|The third excerpt represents the element of Water. It speaks of pure spiritual influences and feelings of love, and is drawn from A Distinguished Provincial at Paris by Honore de Balzac:
Coralie's dressing-room and consoled her, till she had no courage
left. She went home in despair, less for her own sake than for
"Braulard has betrayed us," Lucien said.
Coralie was heartstricken. The next day found her in a high fever,
utterly unfit to play, face to face with the thought that she had been
cut short in her career. Lucien hid the papers from her, and looked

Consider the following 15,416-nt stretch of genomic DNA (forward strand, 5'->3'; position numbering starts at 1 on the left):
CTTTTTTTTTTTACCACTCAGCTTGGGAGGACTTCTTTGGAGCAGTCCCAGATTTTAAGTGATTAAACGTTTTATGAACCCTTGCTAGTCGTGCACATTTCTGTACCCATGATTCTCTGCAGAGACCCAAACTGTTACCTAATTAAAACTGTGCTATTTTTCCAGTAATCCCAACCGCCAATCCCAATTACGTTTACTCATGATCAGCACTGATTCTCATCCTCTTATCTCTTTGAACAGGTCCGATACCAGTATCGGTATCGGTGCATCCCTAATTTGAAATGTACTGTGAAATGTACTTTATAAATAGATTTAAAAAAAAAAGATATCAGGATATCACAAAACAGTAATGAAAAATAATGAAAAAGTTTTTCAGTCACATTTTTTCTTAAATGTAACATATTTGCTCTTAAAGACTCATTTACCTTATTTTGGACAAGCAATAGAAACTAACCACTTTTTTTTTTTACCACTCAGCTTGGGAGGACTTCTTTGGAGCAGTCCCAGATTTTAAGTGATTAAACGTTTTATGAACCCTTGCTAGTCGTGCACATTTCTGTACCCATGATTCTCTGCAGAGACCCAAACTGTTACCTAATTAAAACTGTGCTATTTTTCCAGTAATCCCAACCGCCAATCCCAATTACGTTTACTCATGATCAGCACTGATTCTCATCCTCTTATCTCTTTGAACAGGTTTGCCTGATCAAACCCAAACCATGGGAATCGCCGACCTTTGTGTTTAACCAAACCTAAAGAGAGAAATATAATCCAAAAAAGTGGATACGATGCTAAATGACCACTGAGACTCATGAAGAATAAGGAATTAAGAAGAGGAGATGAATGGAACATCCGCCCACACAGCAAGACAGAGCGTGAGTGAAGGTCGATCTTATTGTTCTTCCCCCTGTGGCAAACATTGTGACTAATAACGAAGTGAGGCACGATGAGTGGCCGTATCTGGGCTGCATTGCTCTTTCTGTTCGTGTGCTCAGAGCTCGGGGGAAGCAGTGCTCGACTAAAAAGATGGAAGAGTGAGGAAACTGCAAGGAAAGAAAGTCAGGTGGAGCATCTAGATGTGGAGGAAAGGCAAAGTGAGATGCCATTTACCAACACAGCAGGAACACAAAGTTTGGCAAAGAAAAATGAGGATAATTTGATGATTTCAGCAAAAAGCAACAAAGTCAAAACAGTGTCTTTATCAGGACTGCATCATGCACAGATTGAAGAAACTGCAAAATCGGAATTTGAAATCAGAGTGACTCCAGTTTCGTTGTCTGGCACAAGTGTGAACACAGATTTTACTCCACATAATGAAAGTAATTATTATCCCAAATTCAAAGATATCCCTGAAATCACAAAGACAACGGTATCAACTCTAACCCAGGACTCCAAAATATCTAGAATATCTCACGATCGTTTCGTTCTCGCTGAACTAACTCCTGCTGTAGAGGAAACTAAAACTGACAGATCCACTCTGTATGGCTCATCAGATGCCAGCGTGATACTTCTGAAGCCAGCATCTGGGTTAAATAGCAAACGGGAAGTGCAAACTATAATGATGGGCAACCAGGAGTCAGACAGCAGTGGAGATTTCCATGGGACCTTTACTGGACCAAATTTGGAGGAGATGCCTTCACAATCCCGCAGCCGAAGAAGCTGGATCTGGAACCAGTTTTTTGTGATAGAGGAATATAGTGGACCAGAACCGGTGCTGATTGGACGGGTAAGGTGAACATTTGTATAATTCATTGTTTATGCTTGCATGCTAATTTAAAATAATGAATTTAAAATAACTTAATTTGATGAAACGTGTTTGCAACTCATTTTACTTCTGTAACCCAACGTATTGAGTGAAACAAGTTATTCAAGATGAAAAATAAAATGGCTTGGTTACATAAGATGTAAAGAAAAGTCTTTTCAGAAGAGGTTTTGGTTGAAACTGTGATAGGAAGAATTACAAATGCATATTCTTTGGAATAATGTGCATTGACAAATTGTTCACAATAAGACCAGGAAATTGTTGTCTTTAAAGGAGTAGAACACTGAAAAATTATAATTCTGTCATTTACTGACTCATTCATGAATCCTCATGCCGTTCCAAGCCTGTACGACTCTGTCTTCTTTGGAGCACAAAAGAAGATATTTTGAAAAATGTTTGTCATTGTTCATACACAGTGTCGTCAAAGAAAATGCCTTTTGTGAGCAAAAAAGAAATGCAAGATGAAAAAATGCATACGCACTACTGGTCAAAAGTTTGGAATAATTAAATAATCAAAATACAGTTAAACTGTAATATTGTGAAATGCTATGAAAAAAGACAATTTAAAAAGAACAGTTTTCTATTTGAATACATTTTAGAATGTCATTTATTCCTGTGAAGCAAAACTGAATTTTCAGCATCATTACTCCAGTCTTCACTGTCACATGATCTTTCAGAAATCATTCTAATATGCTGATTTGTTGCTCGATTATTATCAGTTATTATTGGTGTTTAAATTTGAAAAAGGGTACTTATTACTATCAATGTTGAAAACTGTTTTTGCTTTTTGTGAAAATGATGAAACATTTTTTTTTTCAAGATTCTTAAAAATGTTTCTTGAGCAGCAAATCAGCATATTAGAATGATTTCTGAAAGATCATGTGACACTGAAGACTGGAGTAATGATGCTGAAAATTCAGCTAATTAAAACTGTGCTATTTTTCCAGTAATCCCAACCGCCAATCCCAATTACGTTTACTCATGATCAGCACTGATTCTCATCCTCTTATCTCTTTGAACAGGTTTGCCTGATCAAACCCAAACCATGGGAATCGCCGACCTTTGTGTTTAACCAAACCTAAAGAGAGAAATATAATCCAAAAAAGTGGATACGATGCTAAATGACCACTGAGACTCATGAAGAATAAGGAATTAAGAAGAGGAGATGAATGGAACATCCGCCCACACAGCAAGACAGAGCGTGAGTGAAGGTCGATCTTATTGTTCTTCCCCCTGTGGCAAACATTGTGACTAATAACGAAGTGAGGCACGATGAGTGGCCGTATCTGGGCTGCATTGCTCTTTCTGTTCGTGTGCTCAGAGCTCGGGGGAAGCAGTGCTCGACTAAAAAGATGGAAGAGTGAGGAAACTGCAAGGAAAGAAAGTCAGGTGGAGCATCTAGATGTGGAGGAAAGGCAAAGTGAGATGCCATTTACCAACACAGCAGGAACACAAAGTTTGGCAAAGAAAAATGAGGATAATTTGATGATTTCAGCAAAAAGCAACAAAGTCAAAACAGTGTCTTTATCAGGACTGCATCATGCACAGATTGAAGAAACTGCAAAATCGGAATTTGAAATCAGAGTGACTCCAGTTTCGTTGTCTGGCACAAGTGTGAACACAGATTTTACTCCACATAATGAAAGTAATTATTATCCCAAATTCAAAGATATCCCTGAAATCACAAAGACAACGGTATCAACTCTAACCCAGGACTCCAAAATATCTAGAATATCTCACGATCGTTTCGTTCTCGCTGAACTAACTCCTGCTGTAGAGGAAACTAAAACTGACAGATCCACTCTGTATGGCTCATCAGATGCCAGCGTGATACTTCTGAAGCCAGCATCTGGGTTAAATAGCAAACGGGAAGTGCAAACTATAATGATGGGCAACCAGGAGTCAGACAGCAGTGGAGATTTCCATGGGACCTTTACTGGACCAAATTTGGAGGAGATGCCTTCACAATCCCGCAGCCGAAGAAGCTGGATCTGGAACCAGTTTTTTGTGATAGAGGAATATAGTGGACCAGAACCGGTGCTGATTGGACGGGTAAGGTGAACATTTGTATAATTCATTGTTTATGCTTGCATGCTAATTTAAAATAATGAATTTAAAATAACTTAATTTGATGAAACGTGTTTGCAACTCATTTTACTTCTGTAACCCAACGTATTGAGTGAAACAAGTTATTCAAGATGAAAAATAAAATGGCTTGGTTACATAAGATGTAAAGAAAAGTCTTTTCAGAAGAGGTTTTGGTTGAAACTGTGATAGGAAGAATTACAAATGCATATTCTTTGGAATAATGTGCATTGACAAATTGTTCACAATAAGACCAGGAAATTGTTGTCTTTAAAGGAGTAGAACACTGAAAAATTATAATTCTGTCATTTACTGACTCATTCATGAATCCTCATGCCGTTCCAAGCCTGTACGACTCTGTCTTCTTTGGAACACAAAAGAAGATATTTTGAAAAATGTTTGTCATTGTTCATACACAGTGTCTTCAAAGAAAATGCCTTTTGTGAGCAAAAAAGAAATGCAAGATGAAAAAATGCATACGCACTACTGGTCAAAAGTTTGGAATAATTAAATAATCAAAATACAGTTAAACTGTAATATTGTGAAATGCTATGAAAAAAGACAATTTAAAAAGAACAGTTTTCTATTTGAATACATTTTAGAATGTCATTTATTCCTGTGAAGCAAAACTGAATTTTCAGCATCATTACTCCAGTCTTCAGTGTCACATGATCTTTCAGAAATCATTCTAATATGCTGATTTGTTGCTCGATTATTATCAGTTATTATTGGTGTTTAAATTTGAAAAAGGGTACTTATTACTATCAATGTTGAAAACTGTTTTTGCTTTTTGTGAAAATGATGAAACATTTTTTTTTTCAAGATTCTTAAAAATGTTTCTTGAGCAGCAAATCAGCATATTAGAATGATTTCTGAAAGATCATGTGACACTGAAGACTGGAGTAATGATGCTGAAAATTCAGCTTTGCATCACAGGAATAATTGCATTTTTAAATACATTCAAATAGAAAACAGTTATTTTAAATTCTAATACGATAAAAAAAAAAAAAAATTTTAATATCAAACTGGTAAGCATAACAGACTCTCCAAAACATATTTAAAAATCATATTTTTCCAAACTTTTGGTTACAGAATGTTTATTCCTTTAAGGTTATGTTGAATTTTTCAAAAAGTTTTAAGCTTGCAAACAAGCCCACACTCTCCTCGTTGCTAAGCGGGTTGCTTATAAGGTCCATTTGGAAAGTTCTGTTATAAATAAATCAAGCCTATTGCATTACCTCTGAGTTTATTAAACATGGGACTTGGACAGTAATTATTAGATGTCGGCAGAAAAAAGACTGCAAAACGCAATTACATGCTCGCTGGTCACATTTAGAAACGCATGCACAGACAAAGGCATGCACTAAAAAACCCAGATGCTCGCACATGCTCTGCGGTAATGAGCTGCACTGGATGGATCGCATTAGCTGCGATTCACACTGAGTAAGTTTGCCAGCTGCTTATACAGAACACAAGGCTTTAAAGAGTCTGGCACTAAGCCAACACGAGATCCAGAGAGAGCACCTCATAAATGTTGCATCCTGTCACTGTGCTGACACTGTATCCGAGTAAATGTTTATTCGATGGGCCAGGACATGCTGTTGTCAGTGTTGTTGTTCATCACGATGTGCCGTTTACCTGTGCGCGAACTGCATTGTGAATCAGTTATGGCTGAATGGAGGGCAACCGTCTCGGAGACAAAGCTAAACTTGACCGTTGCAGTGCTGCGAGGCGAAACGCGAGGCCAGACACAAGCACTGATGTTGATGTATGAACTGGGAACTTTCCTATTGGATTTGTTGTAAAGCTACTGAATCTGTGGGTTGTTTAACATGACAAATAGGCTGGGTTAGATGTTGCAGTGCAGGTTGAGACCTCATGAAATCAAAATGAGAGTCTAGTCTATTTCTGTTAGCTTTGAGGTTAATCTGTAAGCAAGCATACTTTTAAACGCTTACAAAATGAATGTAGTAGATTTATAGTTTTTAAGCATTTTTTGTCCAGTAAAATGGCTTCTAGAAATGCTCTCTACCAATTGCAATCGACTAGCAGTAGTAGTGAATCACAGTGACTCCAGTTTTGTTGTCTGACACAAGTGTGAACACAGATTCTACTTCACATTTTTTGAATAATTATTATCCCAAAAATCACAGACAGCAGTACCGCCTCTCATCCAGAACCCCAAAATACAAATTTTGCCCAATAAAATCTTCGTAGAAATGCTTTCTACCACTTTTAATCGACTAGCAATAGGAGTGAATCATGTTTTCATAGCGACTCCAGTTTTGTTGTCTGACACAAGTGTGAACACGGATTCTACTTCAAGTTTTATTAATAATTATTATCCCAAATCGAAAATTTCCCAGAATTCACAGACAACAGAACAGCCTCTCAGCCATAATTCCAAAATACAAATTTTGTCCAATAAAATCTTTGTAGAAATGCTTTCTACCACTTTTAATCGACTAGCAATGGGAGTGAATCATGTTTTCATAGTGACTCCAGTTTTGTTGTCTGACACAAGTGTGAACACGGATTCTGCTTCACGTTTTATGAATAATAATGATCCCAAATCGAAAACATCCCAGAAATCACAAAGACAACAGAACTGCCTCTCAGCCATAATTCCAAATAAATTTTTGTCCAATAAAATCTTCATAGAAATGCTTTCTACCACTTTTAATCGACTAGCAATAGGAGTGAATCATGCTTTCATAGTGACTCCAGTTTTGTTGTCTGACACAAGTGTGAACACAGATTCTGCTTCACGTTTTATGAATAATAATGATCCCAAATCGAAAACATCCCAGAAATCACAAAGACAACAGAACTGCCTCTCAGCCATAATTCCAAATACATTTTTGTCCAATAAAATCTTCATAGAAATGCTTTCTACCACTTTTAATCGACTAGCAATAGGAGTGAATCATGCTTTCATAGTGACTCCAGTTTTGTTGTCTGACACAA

them over in the dining-room. The reviewers one and all attributed the
failure of the piece to Coralie; she had overestimated her strength;
she might be the delight of a boulevard audience, but she was out of
her element at the Gymnase; she had been inspired by a laudable
|The fourth excerpt represents the element of Earth. It speaks of physical influences and the impact of the unseen on the visible world, and is drawn from This Side of Paradise by F. Scott Fitzgerald:
of vanity, the crest of his young egotism.
The Romantic Egotist
The Egotist Considers
"OUCH! Let me go!"
He dropped his arms to his sides.
"What's the matter?"
"Your shirt studit hurt melook!" She was looking down at her
neck, where a little blue spot about the size of a pea marred its
This Side of Paradise